Fortunately for Pickard, in January 1839 Charles Frederick Allison*, a prominent Methodist in Sackville, offered to build and endow a school in which “Pure Religion is not only taught, but Constantly brought before the youthful mind.” This proposal was accepted eagerly by the missionaries who were determined to provide Methodist children with “an Education on Wesleyan Principles.” In January 1843 the Mount Allison Wesleyan Academy, a preparatory school for boys, opened in Sackville, with Humphrey Pickard as its first principal. In his inaugural address of 29 June 1843 he defined education as “that instruction and discipline which are necessary to prepare man for the duties and enjoyments of existence”; in effect, it should raise man “from indulgence in gratification merely animal,” and “lead him to seek acknowledged connexion and realized communion with God.” To this end the curriculum would include classical literature, science, and philosophy. The Bible, however, he considered “our most valuable text book.”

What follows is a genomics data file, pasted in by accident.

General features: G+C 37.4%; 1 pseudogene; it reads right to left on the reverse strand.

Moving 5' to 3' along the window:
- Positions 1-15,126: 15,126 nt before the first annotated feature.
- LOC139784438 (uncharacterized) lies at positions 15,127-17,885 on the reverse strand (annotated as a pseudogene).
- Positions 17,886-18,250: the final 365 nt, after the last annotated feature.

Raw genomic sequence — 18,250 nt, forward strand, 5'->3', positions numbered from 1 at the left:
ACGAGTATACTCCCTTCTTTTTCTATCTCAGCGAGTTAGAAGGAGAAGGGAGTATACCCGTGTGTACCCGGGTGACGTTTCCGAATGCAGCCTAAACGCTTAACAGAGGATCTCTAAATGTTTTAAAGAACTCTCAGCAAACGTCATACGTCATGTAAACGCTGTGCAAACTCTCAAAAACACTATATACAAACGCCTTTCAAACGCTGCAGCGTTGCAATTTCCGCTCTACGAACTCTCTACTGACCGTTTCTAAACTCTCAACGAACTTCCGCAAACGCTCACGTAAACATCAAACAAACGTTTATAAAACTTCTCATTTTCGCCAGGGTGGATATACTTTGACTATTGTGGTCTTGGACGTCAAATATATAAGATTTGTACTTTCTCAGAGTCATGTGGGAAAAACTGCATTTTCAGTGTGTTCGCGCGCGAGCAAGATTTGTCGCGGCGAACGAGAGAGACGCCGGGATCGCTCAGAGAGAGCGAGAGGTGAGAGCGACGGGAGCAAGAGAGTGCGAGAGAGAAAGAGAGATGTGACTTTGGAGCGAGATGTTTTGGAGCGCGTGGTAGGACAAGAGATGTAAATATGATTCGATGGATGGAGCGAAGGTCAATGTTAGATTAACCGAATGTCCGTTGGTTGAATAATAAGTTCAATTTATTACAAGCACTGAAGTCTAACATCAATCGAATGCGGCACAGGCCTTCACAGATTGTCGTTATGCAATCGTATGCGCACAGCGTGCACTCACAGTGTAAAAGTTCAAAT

The academy, designed from the outset to diffuse knowledge and to form disciplined and moral characters in a Wesleyan atmosphere, proved to be highly successful and in 1848 the Methodists decided to establish a ladies’ academy, which opened in 1854, also with Pickard as principal. The two academies provided instruction to the college matriculation level and a new institution, Mount Allison Wesleyan College (which later became Mount Allison University), opened its doors in 1862; Pickard was its president from 1862 to 1869.
In addition to his duties as founder and promoter of the principal Methodist educational institutions in the Maritimes, Pickard held numerous important posts. He was a major figure in the Wesleyan Methodist Conference of Eastern British America, an autonomous body established by the missionary society in 1855, and he served as its secretary from 1857 to 1860, its president in 1862 and 1870, and as a delegate to the British conference in 1857, 1862, and 1873. From 1869 to 1873 he was editor of the Wesleyan (Halifax), a Methodist newspaper, and book steward of the conference. Wesleyan University conferred a dd on him in 1857. When he retired from the active ministry in 1877 the conference in which he had served acknowledged his success in restoring several of its endeavours to sound financial positions.